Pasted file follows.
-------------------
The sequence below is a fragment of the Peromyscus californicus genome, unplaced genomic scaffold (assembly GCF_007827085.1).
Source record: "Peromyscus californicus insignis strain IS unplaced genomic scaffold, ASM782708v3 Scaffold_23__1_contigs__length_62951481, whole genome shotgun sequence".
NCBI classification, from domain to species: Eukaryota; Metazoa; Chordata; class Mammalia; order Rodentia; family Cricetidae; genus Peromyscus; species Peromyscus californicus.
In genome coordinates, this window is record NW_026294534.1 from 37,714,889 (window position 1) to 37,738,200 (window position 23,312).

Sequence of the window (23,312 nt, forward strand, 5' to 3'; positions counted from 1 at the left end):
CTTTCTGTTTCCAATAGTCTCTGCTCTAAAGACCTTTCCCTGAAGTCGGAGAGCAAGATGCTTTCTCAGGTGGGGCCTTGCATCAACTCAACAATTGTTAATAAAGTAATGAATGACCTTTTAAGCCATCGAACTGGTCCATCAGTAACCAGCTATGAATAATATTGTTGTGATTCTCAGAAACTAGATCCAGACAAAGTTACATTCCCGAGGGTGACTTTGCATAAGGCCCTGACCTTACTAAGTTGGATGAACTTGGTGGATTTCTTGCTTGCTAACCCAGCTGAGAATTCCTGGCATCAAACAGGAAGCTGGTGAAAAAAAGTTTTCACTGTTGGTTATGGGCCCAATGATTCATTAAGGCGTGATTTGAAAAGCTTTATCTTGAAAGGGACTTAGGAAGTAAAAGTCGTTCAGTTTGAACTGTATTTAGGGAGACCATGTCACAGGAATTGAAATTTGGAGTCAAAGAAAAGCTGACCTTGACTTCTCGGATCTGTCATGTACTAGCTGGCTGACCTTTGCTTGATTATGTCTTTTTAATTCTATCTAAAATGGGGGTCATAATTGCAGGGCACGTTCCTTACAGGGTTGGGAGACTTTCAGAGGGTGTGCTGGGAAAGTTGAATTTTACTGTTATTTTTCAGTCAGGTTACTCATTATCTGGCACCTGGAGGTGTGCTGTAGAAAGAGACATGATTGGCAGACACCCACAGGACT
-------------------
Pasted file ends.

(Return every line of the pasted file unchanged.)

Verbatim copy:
The sequence below is a fragment of the Peromyscus californicus genome, unplaced genomic scaffold (assembly GCF_007827085.1).
Source record: "Peromyscus californicus insignis strain IS unplaced genomic scaffold, ASM782708v3 Scaffold_23__1_contigs__length_62951481, whole genome shotgun sequence".
NCBI classification, from domain to species: Eukaryota; Metazoa; Chordata; class Mammalia; order Rodentia; family Cricetidae; genus Peromyscus; species Peromyscus californicus.
In genome coordinates, this window is record NW_026294534.1 from 37,714,889 (window position 1) to 37,738,200 (window position 23,312).

Sequence of the window (23,312 nt, forward strand, 5' to 3'; positions counted from 1 at the left end):
CTTTCTGTTTCCAATAGTCTCTGCTCTAAAGACCTTTCCCTGAAGTCGGAGAGCAAGATGCTTTCTCAGGTGGGGCCTTGCATCAACTCAACAATTGTTAATAAAGTAATGAATGACCTTTTAAGCCATCGAACTGGTCCATCAGTAACCAGCTATGAATAATATTGTTGTGATTCTCAGAAACTAGATCCAGACAAAGTTACATTCCCGAGGGTGACTTTGCATAAGGCCCTGACCTTACTAAGTTGGATGAACTTGGTGGATTTCTTGCTTGCTAACCCAGCTGAGAATTCCTGGCATCAAACAGGAAGCTGGTGAAAAAAAGTTTTCACTGTTGGTTATGGGCCCAATGATTCATTAAGGCGTGATTTGAAAAGCTTTATCTTGAAAGGGACTTAGGAAGTAAAAGTCGTTCAGTTTGAACTGTATTTAGGGAGACCATGTCACAGGAATTGAAATTTGGAGTCAAAGAAAAGCTGACCTTGACTTCTCGGATCTGTCATGTACTAGCTGGCTGACCTTTGCTTGATTATGTCTTTTTAATTCTATCTAAAATGGGGGTCATAATTGCAGGGCACGTTCCTTACAGGGTTGGGAGACTTTCAGAGGGTGTGCTGGGAAAGTTGAATTTTACTGTTATTTTTCAGTCAGGTTACTCATTATCTGGCACCTGGAGGTGTGCTGTAGAAAGAGACATGATTGGCAGACACCCACAGGACT